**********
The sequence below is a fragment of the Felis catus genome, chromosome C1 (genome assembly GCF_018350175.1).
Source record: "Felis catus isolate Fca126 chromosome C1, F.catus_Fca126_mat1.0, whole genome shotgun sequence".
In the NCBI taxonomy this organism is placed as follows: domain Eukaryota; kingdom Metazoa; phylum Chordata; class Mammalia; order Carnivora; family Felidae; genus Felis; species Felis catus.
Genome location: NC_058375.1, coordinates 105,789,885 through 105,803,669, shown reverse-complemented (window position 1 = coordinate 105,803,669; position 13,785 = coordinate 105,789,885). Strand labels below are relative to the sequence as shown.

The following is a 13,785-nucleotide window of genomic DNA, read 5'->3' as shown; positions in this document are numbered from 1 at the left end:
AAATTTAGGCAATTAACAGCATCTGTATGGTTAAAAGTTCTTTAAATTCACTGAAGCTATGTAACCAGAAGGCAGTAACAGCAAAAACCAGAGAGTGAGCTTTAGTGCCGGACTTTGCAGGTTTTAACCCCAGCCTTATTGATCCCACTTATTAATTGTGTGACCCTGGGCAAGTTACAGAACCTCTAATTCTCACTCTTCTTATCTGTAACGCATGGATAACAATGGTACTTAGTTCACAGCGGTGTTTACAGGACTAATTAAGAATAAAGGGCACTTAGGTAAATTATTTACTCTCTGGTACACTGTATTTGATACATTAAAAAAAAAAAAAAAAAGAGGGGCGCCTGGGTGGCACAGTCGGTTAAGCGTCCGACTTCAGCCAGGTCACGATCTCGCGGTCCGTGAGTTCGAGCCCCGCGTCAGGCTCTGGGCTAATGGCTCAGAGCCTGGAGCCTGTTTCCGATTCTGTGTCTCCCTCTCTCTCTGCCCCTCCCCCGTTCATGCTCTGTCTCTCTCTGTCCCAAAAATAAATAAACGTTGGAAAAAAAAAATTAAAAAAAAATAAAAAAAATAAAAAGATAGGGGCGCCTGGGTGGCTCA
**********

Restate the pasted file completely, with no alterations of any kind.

The sequence below is a fragment of the Felis catus genome, chromosome C1 (genome assembly GCF_018350175.1).
Source record: "Felis catus isolate Fca126 chromosome C1, F.catus_Fca126_mat1.0, whole genome shotgun sequence".
In the NCBI taxonomy this organism is placed as follows: domain Eukaryota; kingdom Metazoa; phylum Chordata; class Mammalia; order Carnivora; family Felidae; genus Felis; species Felis catus.
Genome location: NC_058375.1, coordinates 105,789,885 through 105,803,669, shown reverse-complemented (window position 1 = coordinate 105,803,669; position 13,785 = coordinate 105,789,885). Strand labels below are relative to the sequence as shown.

The following is a 13,785-nucleotide window of genomic DNA, read 5'->3' as shown; positions in this document are numbered from 1 at the left end:
AAATTTAGGCAATTAACAGCATCTGTATGGTTAAAAGTTCTTTAAATTCACTGAAGCTATGTAACCAGAAGGCAGTAACAGCAAAAACCAGAGAGTGAGCTTTAGTGCCGGACTTTGCAGGTTTTAACCCCAGCCTTATTGATCCCACTTATTAATTGTGTGACCCTGGGCAAGTTACAGAACCTCTAATTCTCACTCTTCTTATCTGTAACGCATGGATAACAATGGTACTTAGTTCACAGCGGTGTTTACAGGACTAATTAAGAATAAAGGGCACTTAGGTAAATTATTTACTCTCTGGTACACTGTATTTGATACATTAAAAAAAAAAAAAAAAAGAGGGGCGCCTGGGTGGCACAGTCGGTTAAGCGTCCGACTTCAGCCAGGTCACGATCTCGCGGTCCGTGAGTTCGAGCCCCGCGTCAGGCTCTGGGCTAATGGCTCAGAGCCTGGAGCCTGTTTCCGATTCTGTGTCTCCCTCTCTCTCTGCCCCTCCCCCGTTCATGCTCTGTCTCTCTCTGTCCCAAAAATAAATAAACGTTGGAAAAAAAAAATTAAAAAAAAATAAAAAAAATAAAAAGATAGGGGCGCCTGGGTGGCTCA